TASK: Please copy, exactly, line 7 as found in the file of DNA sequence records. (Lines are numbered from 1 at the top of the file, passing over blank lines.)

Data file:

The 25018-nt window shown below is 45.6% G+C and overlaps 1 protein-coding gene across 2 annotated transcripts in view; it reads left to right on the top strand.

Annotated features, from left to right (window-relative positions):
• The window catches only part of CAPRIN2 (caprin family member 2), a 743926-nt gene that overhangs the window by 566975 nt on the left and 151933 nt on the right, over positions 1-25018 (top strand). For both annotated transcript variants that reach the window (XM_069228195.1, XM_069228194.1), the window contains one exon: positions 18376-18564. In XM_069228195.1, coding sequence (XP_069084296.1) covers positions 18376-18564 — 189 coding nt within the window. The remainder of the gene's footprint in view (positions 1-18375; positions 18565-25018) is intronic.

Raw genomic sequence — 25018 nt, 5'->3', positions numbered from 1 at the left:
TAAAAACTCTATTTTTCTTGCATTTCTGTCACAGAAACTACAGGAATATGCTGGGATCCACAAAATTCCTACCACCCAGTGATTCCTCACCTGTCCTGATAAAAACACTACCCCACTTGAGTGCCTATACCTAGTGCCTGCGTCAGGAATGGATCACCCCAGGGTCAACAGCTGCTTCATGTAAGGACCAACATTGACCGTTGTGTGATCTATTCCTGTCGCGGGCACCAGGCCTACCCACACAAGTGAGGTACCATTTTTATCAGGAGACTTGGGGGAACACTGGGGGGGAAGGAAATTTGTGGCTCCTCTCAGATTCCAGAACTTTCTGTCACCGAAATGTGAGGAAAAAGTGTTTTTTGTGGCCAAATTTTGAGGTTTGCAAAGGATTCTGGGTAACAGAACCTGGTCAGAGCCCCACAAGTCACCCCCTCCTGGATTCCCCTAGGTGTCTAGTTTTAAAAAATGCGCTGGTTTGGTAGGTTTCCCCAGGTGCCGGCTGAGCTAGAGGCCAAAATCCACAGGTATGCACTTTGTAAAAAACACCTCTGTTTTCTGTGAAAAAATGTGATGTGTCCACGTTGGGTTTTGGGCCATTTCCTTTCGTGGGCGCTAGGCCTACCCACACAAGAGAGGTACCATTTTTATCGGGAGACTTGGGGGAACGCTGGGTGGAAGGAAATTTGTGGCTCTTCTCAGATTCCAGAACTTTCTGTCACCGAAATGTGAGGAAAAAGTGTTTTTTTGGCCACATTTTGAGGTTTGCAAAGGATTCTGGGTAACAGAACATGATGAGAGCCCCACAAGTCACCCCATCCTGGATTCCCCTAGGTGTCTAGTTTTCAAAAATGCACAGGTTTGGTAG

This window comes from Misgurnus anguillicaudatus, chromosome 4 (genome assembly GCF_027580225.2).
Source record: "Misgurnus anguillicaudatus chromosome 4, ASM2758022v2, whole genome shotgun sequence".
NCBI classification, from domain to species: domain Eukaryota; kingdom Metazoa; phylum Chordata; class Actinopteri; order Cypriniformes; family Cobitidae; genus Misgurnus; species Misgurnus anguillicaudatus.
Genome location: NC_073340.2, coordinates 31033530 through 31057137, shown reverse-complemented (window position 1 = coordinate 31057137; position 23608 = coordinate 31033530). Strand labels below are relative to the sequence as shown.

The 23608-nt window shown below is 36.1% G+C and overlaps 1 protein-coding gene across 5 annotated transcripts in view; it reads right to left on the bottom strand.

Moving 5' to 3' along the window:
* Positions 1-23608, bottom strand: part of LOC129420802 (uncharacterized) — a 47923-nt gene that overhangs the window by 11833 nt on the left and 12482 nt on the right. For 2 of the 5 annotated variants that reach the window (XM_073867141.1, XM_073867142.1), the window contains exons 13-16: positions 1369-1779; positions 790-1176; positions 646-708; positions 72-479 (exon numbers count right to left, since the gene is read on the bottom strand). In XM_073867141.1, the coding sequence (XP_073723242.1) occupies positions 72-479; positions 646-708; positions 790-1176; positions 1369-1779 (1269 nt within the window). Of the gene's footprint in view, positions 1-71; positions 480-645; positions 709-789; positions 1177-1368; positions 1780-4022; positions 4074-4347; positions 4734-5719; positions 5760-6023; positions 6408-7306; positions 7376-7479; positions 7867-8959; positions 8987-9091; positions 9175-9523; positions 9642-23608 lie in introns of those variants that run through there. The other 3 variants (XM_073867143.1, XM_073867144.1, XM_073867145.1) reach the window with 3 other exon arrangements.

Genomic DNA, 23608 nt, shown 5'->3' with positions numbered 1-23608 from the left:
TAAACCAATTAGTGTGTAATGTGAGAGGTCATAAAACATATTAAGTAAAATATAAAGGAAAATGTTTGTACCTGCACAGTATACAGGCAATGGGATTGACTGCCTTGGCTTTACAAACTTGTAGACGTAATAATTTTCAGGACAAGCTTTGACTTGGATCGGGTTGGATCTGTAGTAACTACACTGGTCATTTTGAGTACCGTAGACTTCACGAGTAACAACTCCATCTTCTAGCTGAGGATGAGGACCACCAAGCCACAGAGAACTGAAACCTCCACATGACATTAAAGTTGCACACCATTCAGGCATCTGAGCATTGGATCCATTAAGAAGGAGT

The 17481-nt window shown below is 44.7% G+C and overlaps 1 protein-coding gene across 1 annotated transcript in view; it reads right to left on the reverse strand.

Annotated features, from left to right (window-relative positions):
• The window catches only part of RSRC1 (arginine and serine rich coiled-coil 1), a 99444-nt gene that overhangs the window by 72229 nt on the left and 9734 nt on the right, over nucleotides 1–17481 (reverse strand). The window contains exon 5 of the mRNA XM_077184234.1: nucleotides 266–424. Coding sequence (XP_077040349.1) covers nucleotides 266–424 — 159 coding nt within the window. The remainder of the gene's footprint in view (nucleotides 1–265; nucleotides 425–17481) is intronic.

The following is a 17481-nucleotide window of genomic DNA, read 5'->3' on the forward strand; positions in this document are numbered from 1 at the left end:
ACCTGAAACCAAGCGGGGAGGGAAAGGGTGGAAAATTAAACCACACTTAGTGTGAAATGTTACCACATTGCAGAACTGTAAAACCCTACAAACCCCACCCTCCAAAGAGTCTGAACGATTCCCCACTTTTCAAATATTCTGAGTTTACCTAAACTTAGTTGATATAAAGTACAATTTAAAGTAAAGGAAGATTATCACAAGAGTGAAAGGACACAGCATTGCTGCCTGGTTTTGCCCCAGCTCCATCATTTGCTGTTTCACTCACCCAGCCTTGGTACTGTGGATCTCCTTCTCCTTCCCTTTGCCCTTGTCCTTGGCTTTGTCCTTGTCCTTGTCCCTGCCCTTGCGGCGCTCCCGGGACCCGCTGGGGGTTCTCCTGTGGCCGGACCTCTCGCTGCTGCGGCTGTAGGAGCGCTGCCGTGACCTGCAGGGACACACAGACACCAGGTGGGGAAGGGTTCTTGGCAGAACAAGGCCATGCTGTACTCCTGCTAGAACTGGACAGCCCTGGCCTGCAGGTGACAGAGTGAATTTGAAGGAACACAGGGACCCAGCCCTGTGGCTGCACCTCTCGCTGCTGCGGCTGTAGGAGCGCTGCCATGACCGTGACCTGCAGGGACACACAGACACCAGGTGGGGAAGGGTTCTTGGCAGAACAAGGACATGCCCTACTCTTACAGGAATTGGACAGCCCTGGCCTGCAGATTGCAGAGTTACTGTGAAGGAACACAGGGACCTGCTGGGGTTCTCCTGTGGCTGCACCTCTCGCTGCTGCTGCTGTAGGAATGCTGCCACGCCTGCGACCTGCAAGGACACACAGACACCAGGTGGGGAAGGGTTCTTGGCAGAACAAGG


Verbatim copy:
Source record: "Misgurnus anguillicaudatus chromosome 4, ASM2758022v2, whole genome shotgun sequence".